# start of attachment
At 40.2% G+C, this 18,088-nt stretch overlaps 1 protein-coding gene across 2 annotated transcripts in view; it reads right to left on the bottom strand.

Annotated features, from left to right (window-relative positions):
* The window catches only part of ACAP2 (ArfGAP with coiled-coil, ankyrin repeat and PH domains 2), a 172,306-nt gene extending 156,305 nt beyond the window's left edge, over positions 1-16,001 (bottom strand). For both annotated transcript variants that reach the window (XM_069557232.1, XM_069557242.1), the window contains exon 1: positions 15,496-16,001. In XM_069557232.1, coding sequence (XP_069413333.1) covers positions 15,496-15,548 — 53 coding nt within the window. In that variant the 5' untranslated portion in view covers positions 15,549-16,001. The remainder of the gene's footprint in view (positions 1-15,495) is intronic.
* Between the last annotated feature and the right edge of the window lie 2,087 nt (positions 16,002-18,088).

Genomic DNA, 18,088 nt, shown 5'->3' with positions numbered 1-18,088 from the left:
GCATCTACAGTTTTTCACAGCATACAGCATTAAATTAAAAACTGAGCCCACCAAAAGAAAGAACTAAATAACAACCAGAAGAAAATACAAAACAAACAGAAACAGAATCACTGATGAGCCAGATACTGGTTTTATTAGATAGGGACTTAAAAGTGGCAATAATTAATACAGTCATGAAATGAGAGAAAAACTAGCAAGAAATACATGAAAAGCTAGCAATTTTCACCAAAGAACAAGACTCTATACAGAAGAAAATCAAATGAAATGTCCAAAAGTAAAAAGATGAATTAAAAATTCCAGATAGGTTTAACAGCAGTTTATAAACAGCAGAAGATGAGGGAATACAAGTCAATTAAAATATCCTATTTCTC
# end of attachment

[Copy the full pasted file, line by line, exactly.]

At 40.2% G+C, this 18,088-nt stretch overlaps 1 protein-coding gene across 2 annotated transcripts in view; it reads right to left on the bottom strand.

Annotated features, from left to right (window-relative positions):
* The window catches only part of ACAP2 (ArfGAP with coiled-coil, ankyrin repeat and PH domains 2), a 172,306-nt gene extending 156,305 nt beyond the window's left edge, over positions 1-16,001 (bottom strand). For both annotated transcript variants that reach the window (XM_069557232.1, XM_069557242.1), the window contains exon 1: positions 15,496-16,001. In XM_069557232.1, coding sequence (XP_069413333.1) covers positions 15,496-15,548 — 53 coding nt within the window. In that variant the 5' untranslated portion in view covers positions 15,549-16,001. The remainder of the gene's footprint in view (positions 1-15,495) is intronic.
* Between the last annotated feature and the right edge of the window lie 2,087 nt (positions 16,002-18,088).

Genomic DNA, 18,088 nt, shown 5'->3' with positions numbered 1-18,088 from the left:
GCATCTACAGTTTTTCACAGCATACAGCATTAAATTAAAAACTGAGCCCACCAAAAGAAAGAACTAAATAACAACCAGAAGAAAATACAAAACAAACAGAAACAGAATCACTGATGAGCCAGATACTGGTTTTATTAGATAGGGACTTAAAAGTGGCAATAATTAATACAGTCATGAAATGAGAGAAAAACTAGCAAGAAATACATGAAAAGCTAGCAATTTTCACCAAAGAACAAGACTCTATACAGAAGAAAATCAAATGAAATGTCCAAAAGTAAAAAGATGAATTAAAAATTCCAGATAGGTTTAACAGCAGTTTATAAACAGCAGAAGATGAGGGAATACAAGTCAATTAAAATATCCTATTTCTC